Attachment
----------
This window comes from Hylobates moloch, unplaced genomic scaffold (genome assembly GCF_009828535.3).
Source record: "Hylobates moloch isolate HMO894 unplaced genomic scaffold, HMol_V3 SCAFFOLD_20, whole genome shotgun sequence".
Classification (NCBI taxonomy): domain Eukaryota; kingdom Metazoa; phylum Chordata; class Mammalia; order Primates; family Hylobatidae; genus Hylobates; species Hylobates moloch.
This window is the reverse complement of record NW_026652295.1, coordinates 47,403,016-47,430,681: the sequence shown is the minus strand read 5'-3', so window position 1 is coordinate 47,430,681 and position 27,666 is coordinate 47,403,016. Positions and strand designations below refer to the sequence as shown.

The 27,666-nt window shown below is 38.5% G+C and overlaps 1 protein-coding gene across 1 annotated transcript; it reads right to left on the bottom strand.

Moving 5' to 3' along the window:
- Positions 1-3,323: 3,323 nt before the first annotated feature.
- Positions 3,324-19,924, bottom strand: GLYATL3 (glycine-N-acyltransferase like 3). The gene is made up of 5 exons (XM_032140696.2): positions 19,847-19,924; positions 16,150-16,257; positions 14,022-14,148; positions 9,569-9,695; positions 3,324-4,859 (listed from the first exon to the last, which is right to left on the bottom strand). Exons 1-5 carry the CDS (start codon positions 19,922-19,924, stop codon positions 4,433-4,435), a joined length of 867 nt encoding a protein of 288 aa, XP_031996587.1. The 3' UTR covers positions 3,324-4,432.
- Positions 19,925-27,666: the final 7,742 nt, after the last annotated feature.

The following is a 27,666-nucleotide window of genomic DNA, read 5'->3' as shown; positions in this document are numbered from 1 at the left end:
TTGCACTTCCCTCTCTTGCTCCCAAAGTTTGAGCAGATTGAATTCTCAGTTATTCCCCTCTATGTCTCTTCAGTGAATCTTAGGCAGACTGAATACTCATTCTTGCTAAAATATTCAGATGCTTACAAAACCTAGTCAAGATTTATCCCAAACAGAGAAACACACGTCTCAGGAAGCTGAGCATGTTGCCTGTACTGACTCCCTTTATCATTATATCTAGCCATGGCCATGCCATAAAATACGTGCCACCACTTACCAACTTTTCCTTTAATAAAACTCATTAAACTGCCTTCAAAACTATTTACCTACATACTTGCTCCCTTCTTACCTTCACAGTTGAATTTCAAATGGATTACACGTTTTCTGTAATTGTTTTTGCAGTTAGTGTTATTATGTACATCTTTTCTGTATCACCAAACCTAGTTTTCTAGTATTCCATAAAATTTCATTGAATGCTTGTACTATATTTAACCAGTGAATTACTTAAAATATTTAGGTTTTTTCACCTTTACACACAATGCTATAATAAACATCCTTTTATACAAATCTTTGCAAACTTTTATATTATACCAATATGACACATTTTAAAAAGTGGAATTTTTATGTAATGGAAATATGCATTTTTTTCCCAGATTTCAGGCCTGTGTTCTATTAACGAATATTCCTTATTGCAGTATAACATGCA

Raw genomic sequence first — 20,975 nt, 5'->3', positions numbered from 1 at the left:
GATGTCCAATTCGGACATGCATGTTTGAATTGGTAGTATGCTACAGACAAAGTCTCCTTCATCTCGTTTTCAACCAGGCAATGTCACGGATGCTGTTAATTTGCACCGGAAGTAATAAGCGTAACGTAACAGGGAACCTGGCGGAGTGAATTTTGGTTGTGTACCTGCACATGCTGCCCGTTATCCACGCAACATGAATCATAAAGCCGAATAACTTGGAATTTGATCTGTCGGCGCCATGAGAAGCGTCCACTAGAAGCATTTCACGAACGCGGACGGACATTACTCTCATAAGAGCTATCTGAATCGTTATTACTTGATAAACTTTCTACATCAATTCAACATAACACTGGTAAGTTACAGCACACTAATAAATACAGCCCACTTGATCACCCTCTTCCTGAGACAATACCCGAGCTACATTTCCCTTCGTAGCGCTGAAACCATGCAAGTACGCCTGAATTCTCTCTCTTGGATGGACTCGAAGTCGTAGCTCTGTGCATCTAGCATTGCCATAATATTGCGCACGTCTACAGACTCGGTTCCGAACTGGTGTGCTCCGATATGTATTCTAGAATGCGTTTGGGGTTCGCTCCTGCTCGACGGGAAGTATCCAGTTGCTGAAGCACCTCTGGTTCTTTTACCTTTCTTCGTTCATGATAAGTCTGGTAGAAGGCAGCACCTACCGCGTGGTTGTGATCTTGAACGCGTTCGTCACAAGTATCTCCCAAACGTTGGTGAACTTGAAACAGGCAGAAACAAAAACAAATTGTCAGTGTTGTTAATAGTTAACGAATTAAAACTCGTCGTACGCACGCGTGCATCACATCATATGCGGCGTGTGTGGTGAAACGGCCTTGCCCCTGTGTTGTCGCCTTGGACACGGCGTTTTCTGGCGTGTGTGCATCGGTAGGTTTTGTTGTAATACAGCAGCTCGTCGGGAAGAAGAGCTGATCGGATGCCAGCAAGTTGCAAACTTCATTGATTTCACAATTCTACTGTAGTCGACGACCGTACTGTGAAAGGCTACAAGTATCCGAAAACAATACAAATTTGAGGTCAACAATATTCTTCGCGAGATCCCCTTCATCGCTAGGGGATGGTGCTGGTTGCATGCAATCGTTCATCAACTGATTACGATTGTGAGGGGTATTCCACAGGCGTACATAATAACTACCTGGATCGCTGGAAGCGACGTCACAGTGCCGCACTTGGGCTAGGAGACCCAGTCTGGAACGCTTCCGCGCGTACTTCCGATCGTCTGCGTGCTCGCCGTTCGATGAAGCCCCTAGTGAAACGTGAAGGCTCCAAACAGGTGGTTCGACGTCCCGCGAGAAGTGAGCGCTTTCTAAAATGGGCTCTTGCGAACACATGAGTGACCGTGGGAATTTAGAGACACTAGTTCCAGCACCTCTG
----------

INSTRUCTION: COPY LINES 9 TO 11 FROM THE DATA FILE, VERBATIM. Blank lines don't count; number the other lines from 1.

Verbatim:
- Positions 19,925-27,666: the final 7,742 nt, after the last annotated feature.

The following is a 27,666-nucleotide window of genomic DNA, read 5'->3' as shown; positions in this document are numbered from 1 at the left end:
TTGCACTTCCCTCTCTTGCTCCCAAAGTTTGAGCAGATTGAATTCTCAGTTATTCCCCTCTATGTCTCTTCAGTGAATCTTAGGCAGACTGAATACTCATTCTTGCTAAAATATTCAGATGCTTACAAAACCTAGTCAAGATTTATCCCAAACAGAGAAACACACGTCTCAGGAAGCTGAGCATGTTGCCTGTACTGACTCCCTTTATCATTATATCTAGCCATGGCCATGCCATAAAATACGTGCCACCACTTACCAACTTTTCCTTTAATAAAACTCATTAAACTGCCTTCAAAACTATTTACCTACATACTTGCTCCCTTCTTACCTTCACAGTTGAATTTCAAATGGATTACACGTTTTCTGTAATTGTTTTTGCAGTTAGTGTTATTATGTACATCTTTTCTGTATCACCAAACCTAGTTTTCTAGTATTCCATAAAATTTCATTGAATGCTTGTACTATATTTAACCAGTGAATTACTTAAAATATTTAGGTTTTTTCACCTTTACACACAATGCTATAATAAACATCCTTTTATACAAATCTTTGCAAACTTTTATATTATACCAATATGACACATTTTAAAAAGTGGAATTTTTATGTAATGGAAATATGCATTTTTTTCCCAGATTTCAGGCCTGTGTTCTATTAACGAATATTCCTTATTGCAGTATAACATGCA